Laser surgery



Definition

The term laser means light amplification by stimulated emission of radiation, and it uses a laser light source (laser beam) to remove tissues that are diseased or to treat blood vessels that are bleeding. Laser beams are strong beams of light produced by electrically stimulating a particular material. A solid, a liquid, or a gas is used. Alternatively, the laser is used cosmetically; it can remove wrinkles, birthmarks, or tattoos.

The special light beam is focused to treat tissues by heating the cells until they burst. There are a number of different laser types. Each has a different use and color. The color, or the light beam, relates to the type of surgery that is being performed and the color of the tissue that is being treated. There are three types of laser: the carbon dioxide (CO 2 ) laser; the YAG laser (yttrium aluminum garnet); and the pulsed dye laser.


Purpose

Laser surgery is used to:

Precautions

Anyone who is thinking about having laser surgery should ask the surgeon to:

Because some lasers can temporarily or permanently discolor the skin of blacks, Asians, and Hispanics, a dark-skinned patient should make sure that the surgeon has successfully performed laser procedures on people of color. Potential problems include infection, pain, scarring, and changes in skin color.

Some types of laser surgery should not be performed on pregnant women or on patients with severe cardiopulmonary disease or other serious health problems.

Additionally, because some laser surgical procedures are performed under general anesthesia, its risks should be fully discussed with the anesthesiologist. The patient should fully disclose all over-the-counter and prescription medications that are being taken, as well as the foods and beverages that are generally consumed; some can interact with agents used in anesthesia.

Description

Lasers can be used to perform almost any surgical procedure. In fact, general surgeons employ the various laser wavelengths and laser delivery systems to cut, coagulate, vaporize, and remove tissue. In most "laser surgeries," they actually use genuine laser devices in place of conventional surgical tools—scalpels, cryosugery probes, electrosurgical units, or microwave devices—to carry out standard procedures, like mastectomy (breast surgery). With the use of lasers, the skilled and trained surgeon can accomplish tasks that are more complex, all the while reducing blood loss, decreasing postoperative patient discomfort, decreasing the chances of infection to the wound, reducing the spread of some cancers, minimizing the extent of surgery (in some cases), and achieving better outcomes in wound healing. Also, because lasers are more precise, the laser can penetrate tissue by adjusting the intensity of the light.

Lasers are also extremely useful in both open and laparoscopic procedures. Common surgical uses include breast surgery, removal of the gallbladder, hernia repair, bowel resection , hemorrhoidectomy , solid organ surgery, and treatment of pilonidal cyst.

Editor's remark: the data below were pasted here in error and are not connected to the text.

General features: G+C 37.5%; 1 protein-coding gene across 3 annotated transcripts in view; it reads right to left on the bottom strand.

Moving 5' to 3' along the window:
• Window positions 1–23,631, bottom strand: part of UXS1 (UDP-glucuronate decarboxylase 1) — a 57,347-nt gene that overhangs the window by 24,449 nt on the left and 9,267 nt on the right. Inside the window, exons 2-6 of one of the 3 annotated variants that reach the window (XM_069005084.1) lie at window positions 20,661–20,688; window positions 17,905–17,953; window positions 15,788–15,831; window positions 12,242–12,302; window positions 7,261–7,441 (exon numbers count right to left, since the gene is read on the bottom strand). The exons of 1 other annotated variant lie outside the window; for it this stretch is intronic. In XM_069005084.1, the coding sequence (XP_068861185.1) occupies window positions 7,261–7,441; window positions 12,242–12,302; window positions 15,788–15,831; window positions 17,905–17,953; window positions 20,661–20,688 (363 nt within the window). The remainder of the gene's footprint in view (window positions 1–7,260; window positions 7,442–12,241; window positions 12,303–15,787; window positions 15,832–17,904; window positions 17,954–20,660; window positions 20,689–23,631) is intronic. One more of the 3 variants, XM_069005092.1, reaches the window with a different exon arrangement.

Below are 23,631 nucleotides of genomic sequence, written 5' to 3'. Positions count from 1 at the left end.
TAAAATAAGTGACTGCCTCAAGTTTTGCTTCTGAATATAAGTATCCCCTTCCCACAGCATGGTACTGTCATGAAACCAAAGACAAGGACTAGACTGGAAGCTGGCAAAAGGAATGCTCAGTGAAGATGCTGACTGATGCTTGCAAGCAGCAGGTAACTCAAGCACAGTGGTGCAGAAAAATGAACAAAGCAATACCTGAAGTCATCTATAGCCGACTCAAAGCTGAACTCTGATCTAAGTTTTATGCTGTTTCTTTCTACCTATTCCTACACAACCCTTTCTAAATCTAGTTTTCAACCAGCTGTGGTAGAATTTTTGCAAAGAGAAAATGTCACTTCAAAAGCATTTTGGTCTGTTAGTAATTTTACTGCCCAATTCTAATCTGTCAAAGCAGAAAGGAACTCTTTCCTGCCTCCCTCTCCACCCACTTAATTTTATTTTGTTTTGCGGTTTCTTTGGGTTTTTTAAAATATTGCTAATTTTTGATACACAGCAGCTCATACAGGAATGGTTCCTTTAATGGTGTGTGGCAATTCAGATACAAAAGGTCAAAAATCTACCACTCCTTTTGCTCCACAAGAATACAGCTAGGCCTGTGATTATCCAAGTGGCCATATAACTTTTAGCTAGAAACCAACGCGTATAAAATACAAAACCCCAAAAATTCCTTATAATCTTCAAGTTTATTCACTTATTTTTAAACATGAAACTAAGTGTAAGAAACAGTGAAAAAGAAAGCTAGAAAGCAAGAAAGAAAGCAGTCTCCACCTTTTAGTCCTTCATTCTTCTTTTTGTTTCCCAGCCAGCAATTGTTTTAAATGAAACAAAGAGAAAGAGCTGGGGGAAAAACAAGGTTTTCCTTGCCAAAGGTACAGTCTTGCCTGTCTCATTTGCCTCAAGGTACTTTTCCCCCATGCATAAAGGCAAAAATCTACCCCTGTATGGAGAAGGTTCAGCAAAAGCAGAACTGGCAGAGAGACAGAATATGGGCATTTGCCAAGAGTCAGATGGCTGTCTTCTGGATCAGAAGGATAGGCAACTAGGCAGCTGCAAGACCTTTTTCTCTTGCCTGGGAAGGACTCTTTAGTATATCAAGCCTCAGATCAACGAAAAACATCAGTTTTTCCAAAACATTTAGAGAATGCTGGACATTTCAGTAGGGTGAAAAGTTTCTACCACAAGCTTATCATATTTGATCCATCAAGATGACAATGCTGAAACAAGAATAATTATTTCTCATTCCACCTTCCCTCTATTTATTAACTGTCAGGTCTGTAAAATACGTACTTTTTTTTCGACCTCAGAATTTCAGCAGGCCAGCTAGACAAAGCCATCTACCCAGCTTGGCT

The first working laser was introduced in 1960. Initially used to treat diseases and disorders of the eye, the device was first used to treat diseases and disorders of the eye, whose transparent tissues gave ophthalmic surgeons a clear view of how the narrow, concentrated beam was being directed. Dermatologic surgeons also helped to pioneer laser surgery, and developed and improved upon many early techniques and more refined surgical procedures.


Types of lasers

The three types of lasers most often used in medical treatment are the:

Cosmetic laser surgery in progress. The wavelengths of the laser's light can be matched to a specific target, enabling the physician to destroy the capillaries near the skin's surface without damaging the surrounding tissue. (Photograph by Will & Deni McIntyre, Photo Researchers, Inc. Reproduced by permission.)
Cosmetic laser surgery in progress. The wavelengths of the laser's light can be matched to a specific target, enabling the physician to destroy the capillaries near the skin's surface without damaging the surrounding tissue. (
Photograph by Will & Deni McIntyre, Photo Researchers, Inc. Reproduced by permission
.)

Laser applications

Sometimes described as "scalpels of light," lasers are used alone or with conventional surgical instruments in a array of procedures that:

Laser surgery is often standard operating procedure for specialists in:

Routine uses of lasers, include eliminating birth-marks, skin discoloration, and skin changes due to aging, and removing benign, precancerous, or cancerous tissues or tumors. Lasers are used to stop a patient's snoring, remove tonsils, remove or transplant hair, and relieve pain and restore function in patients who are too weak to undergo major surgery. Lasers are also used to treat:

Advantages of laser surgery

Often referred to as "bloodless surgery," laser procedures usually involve less bleeding than conventional surgery. The heat generated by the laser keeps the surgical site free of germs and reduces the risk of infection. Because a smaller incision is required, laser procedures often take less time (and cost less money) than traditional surgery. Sealing off blood vessels and nerves reduces bleeding, swelling, scarring, pain, and the length of the recovery period.